- The book at times seems a marketing screed for Gallup; the reader gets the impression all good policy ideas originated with Gallup.
- It is not clear what audience this book was written for. If I had to guess it would be a marketing executive's caricature of a business leader or policy maker, but certainly not a scientist of any stripe or others familiar with policy issues. However, given the number of five star ratings it must resonate with many readers.

In summary, if you like books with simple direct messages, don't care about the provenance of ideas as much as the ideas themselves, and want simple answers to complex problems you will likely enjoy this book. On the other hand those who take a more complex and nuanced view of society might want to check out the book from the local library, cull the key ideas from the last summary chapter, and save time, money, and a painful read. Honestly, it really worth one star, but I give it a second since some of the ideas can stimulate much needed dialog.
84 of 106 people found the following review helpful
HASH(0xa6f5ebd0) out of 5 stars A book every American should read Oct. 4 2011
By WEK - Published on Amazon.com
Format: Hardcover
There are many things about this fascinating new book from Gallup Chairman Jim Clifton that will stop you in your tracks, but the most profound for me is that the current state of our country, and perceived prospects for the future, has redefined the American dream. No longer are peace, family, independence and freedom of religion at the top of the list for most Americans. It's having a good job.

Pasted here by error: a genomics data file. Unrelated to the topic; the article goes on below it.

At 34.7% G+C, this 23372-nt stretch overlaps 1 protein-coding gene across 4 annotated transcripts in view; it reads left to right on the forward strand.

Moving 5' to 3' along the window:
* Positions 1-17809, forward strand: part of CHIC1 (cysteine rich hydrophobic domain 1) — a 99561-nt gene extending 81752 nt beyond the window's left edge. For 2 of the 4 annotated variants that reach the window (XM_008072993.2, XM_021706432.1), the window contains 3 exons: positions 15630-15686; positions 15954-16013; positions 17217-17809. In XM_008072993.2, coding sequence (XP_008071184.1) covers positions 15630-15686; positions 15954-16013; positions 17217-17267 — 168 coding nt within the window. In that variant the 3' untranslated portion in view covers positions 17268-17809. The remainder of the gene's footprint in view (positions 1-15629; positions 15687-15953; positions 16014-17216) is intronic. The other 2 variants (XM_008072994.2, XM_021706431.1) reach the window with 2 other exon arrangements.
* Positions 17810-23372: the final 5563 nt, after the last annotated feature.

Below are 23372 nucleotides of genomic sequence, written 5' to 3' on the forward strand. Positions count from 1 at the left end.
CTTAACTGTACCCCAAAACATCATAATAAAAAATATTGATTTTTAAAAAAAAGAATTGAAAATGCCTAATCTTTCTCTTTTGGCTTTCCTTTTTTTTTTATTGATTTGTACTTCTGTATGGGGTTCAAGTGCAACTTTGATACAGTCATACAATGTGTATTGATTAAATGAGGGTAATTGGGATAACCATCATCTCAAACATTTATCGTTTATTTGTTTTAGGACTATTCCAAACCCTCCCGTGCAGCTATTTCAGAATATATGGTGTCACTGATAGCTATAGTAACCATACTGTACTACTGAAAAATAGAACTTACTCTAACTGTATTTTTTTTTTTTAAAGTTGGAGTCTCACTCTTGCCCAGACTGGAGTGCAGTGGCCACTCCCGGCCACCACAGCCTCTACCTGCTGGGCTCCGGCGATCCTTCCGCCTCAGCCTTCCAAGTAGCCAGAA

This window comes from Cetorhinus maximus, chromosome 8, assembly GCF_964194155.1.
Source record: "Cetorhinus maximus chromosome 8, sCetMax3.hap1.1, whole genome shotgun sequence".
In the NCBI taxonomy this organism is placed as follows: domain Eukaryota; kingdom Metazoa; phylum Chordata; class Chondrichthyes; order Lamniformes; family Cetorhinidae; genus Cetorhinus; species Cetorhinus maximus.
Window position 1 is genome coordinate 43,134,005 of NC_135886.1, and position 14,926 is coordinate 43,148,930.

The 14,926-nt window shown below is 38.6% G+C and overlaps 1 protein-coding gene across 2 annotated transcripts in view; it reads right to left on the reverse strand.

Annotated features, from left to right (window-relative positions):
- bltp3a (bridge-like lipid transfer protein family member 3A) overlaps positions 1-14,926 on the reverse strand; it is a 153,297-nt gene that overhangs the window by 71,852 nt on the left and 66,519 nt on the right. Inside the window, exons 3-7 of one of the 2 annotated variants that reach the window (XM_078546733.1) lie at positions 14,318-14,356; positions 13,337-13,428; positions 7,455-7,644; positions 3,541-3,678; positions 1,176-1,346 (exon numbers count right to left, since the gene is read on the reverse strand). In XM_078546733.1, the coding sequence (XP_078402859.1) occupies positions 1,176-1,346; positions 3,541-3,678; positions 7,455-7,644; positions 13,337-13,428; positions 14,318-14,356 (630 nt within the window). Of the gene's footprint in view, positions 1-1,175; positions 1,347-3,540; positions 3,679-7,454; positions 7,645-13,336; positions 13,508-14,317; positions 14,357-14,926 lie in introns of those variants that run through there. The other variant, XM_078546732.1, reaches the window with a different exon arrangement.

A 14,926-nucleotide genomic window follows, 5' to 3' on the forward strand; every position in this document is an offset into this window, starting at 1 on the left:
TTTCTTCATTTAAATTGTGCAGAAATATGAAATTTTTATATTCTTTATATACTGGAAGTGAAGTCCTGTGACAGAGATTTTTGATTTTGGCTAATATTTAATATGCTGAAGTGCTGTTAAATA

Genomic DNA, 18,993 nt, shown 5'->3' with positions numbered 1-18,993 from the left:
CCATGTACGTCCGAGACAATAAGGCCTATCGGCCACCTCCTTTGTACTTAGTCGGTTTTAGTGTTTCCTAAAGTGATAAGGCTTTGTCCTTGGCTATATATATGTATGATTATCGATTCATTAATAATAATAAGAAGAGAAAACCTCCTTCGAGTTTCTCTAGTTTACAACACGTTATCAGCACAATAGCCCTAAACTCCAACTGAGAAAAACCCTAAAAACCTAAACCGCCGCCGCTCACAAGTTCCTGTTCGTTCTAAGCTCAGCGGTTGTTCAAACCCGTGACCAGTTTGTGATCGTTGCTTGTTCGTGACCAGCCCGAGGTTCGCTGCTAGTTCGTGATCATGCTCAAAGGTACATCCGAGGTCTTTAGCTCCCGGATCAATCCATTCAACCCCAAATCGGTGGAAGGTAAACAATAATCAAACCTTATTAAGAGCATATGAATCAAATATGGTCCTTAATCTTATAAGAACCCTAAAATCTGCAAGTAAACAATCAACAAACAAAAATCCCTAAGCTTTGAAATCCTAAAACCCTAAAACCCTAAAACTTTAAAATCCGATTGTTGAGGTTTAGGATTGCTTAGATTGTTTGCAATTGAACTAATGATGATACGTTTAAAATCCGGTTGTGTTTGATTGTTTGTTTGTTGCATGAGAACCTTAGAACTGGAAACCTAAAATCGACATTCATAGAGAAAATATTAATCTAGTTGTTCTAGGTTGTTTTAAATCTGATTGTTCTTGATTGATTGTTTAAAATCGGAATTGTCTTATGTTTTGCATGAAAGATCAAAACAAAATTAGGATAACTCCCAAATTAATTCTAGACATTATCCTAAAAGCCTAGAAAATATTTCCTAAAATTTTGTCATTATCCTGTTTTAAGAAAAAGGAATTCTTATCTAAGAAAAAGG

Some of the information Clifton reveals is staggering, like the fact that 40-50 years ago Detroit was the richest city in the world, but because of poor local leadership over the last several decades hundreds of thousands of good jobs have been lost and the city has become a socioeconomic disaster. Or that 20 years ago passage of the Gore Act gave US companies the lead in commercializing the internet - and attracting top technical and entrepreneurial talent from around the world -- something that has accounted for virtually all the growth in the US economy since the mid 90s.

Clifton's writing is compact, thought provoking, motivational, scary and realistic. But it's also hopeful. It's a compelling book based on years of Gallup polling and research and a must read for everyone who cares about the future of our communities, cities and country.
14 of 16 people found the following review helpful
HASH(0xa75d6504) out of 5 stars Fabulous, brief, and probably not what you want to hear . . . but read it anyway! Dec 8 2013
By Reed P. - Published on Amazon.com
Format: Kindle Edition Verified Purchase